The Global Rise of Diabetes – Time to Think Seriously About Environmental Toxicants as Risk Factors for Development of the Disease.
It is now estimated that the number of people living with diabetes worldwide in 2045 will be approximately 783 million, rising much faster than the global population growth of about 20%. In addition to the traditional known host risk factors, it is probably prudent to begin to give serious thought
to exposure to environmental toxicants, either because of mere geographical location or because of human industrial activity, as
possible significant contributors. This knowledge could raise awareness while prompting us to find new ways to protect people and the environment.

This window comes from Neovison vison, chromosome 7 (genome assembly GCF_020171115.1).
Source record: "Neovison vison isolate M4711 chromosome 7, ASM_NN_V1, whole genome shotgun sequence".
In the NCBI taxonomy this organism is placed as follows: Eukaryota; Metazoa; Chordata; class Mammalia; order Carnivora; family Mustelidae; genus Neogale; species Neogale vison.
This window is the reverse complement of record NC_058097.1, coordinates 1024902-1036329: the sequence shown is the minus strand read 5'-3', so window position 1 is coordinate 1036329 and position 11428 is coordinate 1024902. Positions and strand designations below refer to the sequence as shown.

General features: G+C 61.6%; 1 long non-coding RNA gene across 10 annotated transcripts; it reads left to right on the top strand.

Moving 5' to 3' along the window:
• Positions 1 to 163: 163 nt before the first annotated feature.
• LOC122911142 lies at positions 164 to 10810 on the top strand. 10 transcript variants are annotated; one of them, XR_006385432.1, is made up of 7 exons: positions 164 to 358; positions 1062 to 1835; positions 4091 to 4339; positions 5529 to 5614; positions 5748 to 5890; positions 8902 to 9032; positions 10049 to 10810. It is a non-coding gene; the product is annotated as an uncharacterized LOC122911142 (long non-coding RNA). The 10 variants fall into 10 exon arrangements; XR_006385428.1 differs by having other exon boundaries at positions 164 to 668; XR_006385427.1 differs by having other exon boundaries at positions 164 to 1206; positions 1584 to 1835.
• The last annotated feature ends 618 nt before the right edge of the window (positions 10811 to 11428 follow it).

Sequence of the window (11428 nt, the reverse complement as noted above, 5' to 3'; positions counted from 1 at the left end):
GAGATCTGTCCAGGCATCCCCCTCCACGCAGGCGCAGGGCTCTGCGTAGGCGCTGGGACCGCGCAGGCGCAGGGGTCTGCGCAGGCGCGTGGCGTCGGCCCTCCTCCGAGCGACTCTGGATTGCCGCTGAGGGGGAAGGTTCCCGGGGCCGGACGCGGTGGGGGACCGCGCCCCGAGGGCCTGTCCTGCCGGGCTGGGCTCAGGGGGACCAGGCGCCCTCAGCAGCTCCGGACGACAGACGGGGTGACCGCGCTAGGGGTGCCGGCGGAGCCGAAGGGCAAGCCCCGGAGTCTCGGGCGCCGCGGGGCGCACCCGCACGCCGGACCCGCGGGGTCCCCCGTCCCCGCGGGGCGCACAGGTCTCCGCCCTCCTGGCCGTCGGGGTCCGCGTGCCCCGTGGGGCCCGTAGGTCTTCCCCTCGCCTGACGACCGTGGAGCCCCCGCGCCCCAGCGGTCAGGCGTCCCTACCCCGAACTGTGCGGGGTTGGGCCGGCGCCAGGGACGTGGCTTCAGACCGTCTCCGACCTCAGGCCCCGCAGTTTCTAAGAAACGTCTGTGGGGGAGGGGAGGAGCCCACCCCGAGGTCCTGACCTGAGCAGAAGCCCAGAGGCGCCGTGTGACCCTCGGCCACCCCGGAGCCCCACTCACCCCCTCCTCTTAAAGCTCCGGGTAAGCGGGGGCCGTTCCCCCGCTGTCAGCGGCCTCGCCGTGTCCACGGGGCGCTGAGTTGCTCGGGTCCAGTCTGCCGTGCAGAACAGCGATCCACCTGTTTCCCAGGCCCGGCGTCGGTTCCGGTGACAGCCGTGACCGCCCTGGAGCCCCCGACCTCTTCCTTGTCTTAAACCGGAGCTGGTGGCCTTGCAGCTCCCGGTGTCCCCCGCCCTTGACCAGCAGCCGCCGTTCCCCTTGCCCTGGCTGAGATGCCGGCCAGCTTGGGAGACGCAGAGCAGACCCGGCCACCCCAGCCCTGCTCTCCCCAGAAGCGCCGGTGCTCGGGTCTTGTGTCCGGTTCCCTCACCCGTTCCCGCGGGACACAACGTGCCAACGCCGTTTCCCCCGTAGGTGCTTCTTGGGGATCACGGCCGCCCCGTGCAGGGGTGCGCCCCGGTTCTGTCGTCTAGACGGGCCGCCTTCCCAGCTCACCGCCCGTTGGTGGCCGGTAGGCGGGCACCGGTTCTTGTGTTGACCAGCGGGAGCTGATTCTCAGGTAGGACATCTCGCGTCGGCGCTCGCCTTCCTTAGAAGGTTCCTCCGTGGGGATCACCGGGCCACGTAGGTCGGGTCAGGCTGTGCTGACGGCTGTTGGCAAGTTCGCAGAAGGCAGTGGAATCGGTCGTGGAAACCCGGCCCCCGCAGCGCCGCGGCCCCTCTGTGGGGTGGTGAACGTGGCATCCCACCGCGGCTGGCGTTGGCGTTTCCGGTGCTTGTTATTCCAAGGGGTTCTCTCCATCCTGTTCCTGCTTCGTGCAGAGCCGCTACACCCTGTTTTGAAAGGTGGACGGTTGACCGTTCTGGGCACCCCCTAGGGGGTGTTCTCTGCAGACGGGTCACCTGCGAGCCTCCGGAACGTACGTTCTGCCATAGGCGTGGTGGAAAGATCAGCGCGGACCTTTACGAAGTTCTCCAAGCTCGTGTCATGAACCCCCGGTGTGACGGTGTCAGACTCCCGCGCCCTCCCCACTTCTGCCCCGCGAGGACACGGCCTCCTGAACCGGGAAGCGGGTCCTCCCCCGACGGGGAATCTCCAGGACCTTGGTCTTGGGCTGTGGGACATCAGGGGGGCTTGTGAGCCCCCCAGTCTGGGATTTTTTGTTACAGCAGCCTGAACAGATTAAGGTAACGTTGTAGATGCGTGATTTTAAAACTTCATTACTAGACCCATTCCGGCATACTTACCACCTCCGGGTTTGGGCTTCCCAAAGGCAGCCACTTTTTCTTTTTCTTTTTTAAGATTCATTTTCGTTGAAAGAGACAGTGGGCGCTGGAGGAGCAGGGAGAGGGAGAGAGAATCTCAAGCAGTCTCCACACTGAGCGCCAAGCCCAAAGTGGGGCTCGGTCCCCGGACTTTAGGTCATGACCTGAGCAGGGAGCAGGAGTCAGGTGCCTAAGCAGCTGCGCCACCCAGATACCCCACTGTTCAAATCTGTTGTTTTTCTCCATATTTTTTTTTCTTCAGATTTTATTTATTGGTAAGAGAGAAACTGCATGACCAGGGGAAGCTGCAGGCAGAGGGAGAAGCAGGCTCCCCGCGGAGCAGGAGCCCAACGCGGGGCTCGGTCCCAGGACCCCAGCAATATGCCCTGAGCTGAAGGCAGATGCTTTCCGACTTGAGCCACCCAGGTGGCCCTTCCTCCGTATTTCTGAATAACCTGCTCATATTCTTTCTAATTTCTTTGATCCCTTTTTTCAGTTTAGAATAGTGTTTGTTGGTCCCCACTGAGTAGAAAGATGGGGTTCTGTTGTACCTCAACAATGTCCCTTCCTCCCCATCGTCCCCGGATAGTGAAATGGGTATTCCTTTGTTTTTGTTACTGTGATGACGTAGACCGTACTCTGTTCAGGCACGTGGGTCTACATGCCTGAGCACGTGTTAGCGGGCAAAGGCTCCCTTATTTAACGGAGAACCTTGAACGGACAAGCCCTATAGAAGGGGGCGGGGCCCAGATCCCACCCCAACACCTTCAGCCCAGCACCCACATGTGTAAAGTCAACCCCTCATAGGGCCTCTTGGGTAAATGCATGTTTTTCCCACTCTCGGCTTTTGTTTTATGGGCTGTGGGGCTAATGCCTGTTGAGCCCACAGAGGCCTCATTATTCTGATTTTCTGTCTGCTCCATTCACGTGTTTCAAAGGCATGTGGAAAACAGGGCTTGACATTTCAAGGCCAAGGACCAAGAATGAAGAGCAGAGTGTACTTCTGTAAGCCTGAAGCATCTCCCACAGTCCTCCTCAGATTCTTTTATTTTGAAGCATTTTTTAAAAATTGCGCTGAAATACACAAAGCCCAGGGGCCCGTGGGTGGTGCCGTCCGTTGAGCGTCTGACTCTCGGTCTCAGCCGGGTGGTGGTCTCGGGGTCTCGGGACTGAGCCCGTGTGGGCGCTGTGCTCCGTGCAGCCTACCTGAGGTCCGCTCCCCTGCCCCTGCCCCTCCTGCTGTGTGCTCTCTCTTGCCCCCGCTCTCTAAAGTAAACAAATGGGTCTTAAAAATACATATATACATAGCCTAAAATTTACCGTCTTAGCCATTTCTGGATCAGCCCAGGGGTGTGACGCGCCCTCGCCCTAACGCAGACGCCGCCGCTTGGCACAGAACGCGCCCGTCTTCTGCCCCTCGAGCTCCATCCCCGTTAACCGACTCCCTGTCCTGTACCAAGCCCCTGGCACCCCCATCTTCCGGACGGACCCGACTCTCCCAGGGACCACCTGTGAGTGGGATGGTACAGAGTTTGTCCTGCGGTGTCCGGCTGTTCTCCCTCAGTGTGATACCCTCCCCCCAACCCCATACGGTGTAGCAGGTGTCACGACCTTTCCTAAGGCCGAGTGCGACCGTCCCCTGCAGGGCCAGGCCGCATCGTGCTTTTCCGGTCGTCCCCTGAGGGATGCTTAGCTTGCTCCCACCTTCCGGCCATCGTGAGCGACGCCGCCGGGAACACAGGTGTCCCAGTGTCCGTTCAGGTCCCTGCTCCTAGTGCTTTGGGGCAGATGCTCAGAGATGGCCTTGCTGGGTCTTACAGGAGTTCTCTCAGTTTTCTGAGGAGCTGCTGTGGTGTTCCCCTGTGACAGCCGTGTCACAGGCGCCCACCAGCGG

In 2004, wild et al estimated that the number of people who would be living with diabetes in 2020 would be 430 million. In 2021, the International Diabetes Federation estimated that the worldwide diabetes prevalence in adults (20-79-years) exceeded
that – there were 537 million diabetic people worldwide.
The IDF further estimates that by 2030, 543 million and by 2045, 783 million adults will be living with diabetes. It is becoming clear that the increased global prevalence of the disease may be due to population growth, life-style changes associated with urbanization, physical inactivity, obesity and aging.
Unfortunately, what the current estimates also show is that while the world’s population is expected to increase by 20% by 2045, the prevalence of diabetes would be increasing at more than twice the population growth rate.
Pancreas Open J. 2022; 5(1): 5-8. doi: 10.17140/POJ-5-113